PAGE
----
How Can People with Scoliosis Benefit from Massage Therapy?

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Scoliosis is a type of postural deviation in which the spine curves laterally over the pelvis, almost always to the right. This condition is generally seen first in early adolescence or late childhood, when puberty triggers rapid growth. Girls are both more likely to be diagnosed with scoliosis and to need treatment. Though there is no “cure” for scoliosis or other postural spinal problems, massage has proven to be one excellent treatment method.

Bodywork can relieve pain, improve sleep, and increase range of motion compromised by the effects of scoliosis. In some cases, massage is able to reverse postural habits and prevent permanent damage to the spine or surrounding muscles and tissue. Ideally, the first signs of scoliosis are caught early and a massage therapist can begin alleviating the stress caused by abnormal spinal curvature on muscles, tendons, and ligaments.

Chiropractic and Massage Therapies for Scoliosis

Chiropractic therapy is a go-to treatment for scoliosis, but it is best when paired with traditional massage. Chiropractic sessions can make significant adjustments to the spine and help correct years of postural problems, but treatments are generally less effective when not integrated with other bodywork.

It is essential to support the back tissues after a chiropractor adjusts spinal alignment, even minutely. Without this support, years of conditioning may cause the muscles to force the vertebrae back into the abnormal posture. Massage focuses on lengthening and relaxing the muscles and tissues on the concave side of the spine, helping retrain the muscles to function with the new posture and mobility resulting from chiropractic treatments.

A delicate structure, the spine should only be treated by a professional. Always seek a credentialed practitioner for both chiropractic and massage therapy.

Other Bodywork Modalities for Spinal Deviations

Many types of massage therapy can be helpful for various effects of scoliosis. The most appropriate type depends on an individual’s needs. Deep tissue massage can help someone whose body has compensated for the imbalance caused by spinal abnormalities, but because the approach generally involves a firm touch and heavy pressure, it may not be the most comfortable approach for some clients.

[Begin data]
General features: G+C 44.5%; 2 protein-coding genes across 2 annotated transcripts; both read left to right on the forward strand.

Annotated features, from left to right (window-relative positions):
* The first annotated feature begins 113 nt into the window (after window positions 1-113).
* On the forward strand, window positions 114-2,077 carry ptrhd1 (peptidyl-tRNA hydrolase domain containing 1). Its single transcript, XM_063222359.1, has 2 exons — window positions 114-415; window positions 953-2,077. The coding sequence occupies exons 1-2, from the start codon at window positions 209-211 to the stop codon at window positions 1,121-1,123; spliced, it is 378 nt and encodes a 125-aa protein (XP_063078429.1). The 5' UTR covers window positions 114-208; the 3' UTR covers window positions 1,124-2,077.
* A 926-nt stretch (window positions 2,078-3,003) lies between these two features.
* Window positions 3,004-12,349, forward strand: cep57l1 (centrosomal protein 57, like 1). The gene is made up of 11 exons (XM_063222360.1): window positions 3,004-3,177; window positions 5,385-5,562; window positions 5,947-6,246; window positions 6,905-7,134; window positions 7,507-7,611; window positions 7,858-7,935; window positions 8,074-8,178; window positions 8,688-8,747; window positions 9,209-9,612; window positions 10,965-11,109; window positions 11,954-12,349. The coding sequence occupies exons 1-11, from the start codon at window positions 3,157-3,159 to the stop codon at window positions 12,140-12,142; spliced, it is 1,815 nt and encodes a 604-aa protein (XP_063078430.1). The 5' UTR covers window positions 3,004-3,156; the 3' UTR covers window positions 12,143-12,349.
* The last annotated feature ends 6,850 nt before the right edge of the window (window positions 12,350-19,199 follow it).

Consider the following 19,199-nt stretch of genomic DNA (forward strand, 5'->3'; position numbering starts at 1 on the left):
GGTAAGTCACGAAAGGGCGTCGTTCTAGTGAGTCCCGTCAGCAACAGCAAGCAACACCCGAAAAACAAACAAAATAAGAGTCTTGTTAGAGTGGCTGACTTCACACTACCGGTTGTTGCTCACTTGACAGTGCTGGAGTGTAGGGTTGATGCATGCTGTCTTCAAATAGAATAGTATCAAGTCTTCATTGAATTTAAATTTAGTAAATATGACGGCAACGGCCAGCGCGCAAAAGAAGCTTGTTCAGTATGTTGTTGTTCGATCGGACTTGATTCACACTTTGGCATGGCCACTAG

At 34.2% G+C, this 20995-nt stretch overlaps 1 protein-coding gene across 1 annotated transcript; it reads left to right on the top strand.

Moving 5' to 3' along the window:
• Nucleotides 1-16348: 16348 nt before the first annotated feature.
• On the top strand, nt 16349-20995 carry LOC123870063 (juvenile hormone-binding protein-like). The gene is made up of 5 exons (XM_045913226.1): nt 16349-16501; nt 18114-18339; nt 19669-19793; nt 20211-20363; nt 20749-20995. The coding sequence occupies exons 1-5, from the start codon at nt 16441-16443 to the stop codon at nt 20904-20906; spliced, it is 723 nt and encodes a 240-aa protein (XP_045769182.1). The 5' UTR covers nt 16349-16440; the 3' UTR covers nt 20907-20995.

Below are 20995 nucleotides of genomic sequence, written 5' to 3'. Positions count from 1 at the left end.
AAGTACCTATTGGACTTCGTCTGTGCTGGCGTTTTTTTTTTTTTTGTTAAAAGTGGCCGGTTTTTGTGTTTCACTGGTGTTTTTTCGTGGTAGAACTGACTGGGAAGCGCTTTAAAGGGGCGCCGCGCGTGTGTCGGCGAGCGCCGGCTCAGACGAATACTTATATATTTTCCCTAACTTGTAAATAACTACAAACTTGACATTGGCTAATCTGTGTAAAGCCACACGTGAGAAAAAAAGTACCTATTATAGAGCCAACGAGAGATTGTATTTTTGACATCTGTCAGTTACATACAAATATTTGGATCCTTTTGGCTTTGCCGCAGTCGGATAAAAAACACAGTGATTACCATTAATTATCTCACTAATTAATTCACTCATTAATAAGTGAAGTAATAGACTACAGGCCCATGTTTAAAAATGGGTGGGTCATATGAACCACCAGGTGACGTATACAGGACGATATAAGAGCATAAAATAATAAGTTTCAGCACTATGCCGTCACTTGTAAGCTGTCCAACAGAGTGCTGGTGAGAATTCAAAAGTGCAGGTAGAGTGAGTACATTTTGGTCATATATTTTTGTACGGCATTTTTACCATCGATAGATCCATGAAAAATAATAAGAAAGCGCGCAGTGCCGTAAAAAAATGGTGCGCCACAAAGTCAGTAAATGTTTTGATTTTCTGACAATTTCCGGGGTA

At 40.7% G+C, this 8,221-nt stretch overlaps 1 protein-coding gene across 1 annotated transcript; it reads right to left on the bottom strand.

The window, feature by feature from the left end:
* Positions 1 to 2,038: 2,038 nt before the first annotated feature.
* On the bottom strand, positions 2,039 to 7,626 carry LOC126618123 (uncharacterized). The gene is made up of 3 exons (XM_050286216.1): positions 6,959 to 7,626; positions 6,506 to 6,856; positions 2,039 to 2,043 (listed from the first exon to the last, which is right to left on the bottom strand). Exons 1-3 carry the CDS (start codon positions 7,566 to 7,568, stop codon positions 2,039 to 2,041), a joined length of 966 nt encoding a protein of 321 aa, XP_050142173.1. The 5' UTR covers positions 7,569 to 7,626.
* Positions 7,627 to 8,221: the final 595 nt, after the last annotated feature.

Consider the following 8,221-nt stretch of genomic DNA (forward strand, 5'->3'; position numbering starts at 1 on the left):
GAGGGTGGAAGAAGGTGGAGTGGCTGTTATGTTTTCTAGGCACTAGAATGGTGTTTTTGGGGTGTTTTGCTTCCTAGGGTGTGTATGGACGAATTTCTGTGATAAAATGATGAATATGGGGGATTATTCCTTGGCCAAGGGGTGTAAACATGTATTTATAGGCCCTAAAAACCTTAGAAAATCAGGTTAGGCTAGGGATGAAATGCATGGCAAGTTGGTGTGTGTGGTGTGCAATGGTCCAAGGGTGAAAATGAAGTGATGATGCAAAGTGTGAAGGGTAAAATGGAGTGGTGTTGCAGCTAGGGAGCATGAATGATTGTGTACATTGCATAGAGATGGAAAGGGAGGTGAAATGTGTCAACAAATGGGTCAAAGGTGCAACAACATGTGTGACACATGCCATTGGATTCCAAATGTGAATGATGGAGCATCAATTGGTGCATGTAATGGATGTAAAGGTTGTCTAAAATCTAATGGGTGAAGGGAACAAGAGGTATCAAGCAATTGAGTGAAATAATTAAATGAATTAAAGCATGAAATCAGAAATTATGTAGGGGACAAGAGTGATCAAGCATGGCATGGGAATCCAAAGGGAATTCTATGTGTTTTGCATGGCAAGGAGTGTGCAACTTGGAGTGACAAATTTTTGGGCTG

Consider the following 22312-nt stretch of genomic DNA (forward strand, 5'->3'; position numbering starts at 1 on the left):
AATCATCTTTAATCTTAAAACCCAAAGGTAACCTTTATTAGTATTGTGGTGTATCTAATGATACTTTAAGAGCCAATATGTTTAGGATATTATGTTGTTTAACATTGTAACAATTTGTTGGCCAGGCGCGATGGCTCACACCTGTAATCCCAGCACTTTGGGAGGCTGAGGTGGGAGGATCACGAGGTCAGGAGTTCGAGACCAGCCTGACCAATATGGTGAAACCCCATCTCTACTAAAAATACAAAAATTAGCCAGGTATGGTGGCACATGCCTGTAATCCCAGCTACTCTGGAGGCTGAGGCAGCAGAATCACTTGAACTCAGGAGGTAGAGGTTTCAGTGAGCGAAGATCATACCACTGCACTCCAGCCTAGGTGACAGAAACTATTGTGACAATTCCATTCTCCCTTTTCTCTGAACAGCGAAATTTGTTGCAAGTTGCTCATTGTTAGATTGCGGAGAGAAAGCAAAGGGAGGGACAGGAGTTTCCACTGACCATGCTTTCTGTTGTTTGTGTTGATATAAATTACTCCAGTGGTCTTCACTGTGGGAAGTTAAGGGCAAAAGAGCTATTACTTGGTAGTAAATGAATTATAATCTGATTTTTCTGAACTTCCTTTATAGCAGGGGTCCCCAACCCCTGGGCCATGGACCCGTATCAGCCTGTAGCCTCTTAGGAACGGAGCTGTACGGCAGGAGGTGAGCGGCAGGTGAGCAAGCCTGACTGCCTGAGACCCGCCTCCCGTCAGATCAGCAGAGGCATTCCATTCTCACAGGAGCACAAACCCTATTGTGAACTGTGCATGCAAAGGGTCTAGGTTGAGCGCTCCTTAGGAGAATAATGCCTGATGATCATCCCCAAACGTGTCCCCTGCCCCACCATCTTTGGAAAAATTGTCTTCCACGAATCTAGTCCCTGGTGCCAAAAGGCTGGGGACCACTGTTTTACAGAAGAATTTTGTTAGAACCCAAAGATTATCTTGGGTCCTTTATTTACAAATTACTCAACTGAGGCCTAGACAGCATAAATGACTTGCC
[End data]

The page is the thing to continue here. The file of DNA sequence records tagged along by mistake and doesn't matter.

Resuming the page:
Myofascial release, which stimulates tissues and promotes greater mobility, works similarly but uses light pressure and gentle touch on the connective tissue, or fascia. This therapy is especially effective for pain relief and tension caused by spinal abnormalities. Massage therapists focus on reducing tightness in the fascia and increasing flexibility so tissue can accommodate a healthy spine structure. One study showed demonstrated improvement in posture, pain levels, trunk rotation, and overall quality of life for someone with scoliosis.

Jin Shin Jyutsu, a Japanese acupressure practice, is even less invasive. No palpation or massage is involved—the therapist simply rests hands at various points on the client’s body. This energy healing is believed to reduce pain and restore balance and energy flow throughout the body. Iona Marsaa Teeguarden found Jin Shin Jyutsu so effective at treating scoliosis-related back pain that she went on to study acupuncture, acupressure, and psychology. eventually developing Jin Shin Do Bodymind Acupressure as a result of her positive experience with Jin Shin Jyutsu.